According to a study published in the Journal of Clinical Psychiatry, 7.6 million American adults suffer from antisocial personality disorder. According to some critics, the DSM diagnostic criteria are too focused on behaviors commonly displayed by those with antisocial personality disorder, such as fire-setting, cruelty to animals, and difficulties with authority figures. Because of this, it is possible that the prevalence of this disorder has been overstated. Regardless of this possibility, these behaviors often lead to major difficulties in many life areas, including work and personal relationships and the disorder is often linked to criminal behavior.
Symptoms of Antisocial Personality DisorderIndividuals with antisocial personality disorder:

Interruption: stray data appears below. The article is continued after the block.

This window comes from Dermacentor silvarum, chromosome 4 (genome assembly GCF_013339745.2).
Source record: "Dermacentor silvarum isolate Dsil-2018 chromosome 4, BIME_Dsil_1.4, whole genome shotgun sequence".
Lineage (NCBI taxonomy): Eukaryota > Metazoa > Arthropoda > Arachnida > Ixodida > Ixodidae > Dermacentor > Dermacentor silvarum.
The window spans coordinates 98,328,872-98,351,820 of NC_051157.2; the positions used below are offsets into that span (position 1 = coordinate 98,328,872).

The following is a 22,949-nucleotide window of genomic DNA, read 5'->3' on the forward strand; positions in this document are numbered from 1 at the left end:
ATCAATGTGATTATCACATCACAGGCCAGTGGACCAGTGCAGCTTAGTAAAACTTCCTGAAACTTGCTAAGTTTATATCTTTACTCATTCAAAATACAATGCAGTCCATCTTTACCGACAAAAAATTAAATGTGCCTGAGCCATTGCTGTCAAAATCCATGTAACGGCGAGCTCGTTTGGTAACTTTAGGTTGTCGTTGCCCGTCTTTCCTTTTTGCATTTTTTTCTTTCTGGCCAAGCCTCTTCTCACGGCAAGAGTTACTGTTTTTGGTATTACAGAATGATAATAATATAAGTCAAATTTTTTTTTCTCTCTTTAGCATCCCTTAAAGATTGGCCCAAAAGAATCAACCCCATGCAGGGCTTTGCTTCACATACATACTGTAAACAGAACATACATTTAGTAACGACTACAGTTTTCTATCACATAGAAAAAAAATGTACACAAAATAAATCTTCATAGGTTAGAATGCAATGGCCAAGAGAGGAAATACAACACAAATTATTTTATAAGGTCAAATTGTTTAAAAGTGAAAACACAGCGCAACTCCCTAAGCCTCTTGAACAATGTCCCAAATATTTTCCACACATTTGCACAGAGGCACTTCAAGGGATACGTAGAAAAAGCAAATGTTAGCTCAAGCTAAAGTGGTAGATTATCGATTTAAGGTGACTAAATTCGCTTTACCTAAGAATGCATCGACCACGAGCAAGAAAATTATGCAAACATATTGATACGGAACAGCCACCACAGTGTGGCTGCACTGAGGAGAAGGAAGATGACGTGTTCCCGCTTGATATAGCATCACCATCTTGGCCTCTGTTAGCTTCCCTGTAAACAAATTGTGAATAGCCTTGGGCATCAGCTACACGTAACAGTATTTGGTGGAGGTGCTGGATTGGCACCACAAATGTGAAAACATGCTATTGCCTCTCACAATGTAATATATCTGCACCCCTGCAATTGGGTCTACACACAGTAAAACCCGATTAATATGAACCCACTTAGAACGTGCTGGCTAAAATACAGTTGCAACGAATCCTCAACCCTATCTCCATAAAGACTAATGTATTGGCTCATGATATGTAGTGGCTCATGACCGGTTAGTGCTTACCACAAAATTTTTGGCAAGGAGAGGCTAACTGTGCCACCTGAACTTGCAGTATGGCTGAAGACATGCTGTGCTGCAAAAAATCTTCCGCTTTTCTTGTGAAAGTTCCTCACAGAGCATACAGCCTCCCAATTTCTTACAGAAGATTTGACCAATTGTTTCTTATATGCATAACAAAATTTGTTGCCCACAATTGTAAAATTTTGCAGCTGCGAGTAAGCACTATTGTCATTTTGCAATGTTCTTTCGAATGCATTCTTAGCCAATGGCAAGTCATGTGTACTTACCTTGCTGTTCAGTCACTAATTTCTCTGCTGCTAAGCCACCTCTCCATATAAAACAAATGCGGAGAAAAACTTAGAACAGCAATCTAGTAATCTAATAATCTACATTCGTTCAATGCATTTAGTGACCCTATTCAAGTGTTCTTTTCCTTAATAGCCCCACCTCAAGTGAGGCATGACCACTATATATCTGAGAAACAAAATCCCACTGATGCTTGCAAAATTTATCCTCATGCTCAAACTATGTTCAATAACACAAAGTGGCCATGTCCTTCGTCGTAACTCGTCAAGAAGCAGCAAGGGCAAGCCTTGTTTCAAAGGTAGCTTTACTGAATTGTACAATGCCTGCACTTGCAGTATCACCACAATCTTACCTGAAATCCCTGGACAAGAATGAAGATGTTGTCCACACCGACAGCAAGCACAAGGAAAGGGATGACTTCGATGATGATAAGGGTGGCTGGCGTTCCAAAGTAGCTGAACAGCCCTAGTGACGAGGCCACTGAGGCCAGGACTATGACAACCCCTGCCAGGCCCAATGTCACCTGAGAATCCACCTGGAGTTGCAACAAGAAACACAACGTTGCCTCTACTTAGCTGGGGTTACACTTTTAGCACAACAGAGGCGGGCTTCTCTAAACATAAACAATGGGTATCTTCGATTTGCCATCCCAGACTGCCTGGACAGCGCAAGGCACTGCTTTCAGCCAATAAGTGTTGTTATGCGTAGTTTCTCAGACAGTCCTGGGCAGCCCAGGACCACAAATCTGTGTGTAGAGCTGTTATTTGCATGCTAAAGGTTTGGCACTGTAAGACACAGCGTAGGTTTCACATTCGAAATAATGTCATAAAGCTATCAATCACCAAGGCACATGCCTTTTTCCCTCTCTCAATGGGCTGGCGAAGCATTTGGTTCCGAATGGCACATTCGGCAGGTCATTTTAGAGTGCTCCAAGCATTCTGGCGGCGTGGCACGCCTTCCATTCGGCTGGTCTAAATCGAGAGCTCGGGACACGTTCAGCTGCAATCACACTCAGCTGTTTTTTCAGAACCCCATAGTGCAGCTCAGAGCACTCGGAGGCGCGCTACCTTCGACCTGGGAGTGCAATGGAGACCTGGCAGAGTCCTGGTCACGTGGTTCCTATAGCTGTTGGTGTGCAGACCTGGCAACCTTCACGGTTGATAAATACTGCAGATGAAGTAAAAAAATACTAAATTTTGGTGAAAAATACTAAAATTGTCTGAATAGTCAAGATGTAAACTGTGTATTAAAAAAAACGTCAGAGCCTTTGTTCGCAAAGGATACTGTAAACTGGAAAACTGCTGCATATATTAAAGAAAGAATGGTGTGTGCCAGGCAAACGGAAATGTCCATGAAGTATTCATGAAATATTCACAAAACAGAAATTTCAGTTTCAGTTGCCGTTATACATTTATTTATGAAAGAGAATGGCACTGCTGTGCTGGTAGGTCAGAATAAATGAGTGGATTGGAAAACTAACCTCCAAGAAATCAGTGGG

- May begin displaying symptoms during childhood. Such behaviors include fire setting, cruelty to animals, and difficulty with authority.
- Often have legal problems resulting from failures to conform to social norms and a lack of concern for the rights of others.
- Often act out impulsively and fail to consider the consequences of their actions.
- Display aggressiveness and irritability that often lead to physical assaults.
- Have difficulty feeling empathy for others. This inability to consider the thoughts, feelings, and motivations of other people can lead to disregard for others.
- Display a lack of remorse for damaging behavior.
Treatments for Antisocial Personality Disorder
- Those with antisocial personality disorder rarely seek out treatment on their own. Individuals generally receive treatment only after some type of altercation with the legal system.
- Cognitive-behavioral therapy can be useful in helping individuals gain insight into their behaviors and to change maladaptive thought patterns.
- Effective results usually occur only after long-term treatment.
Overview of Personality Disorders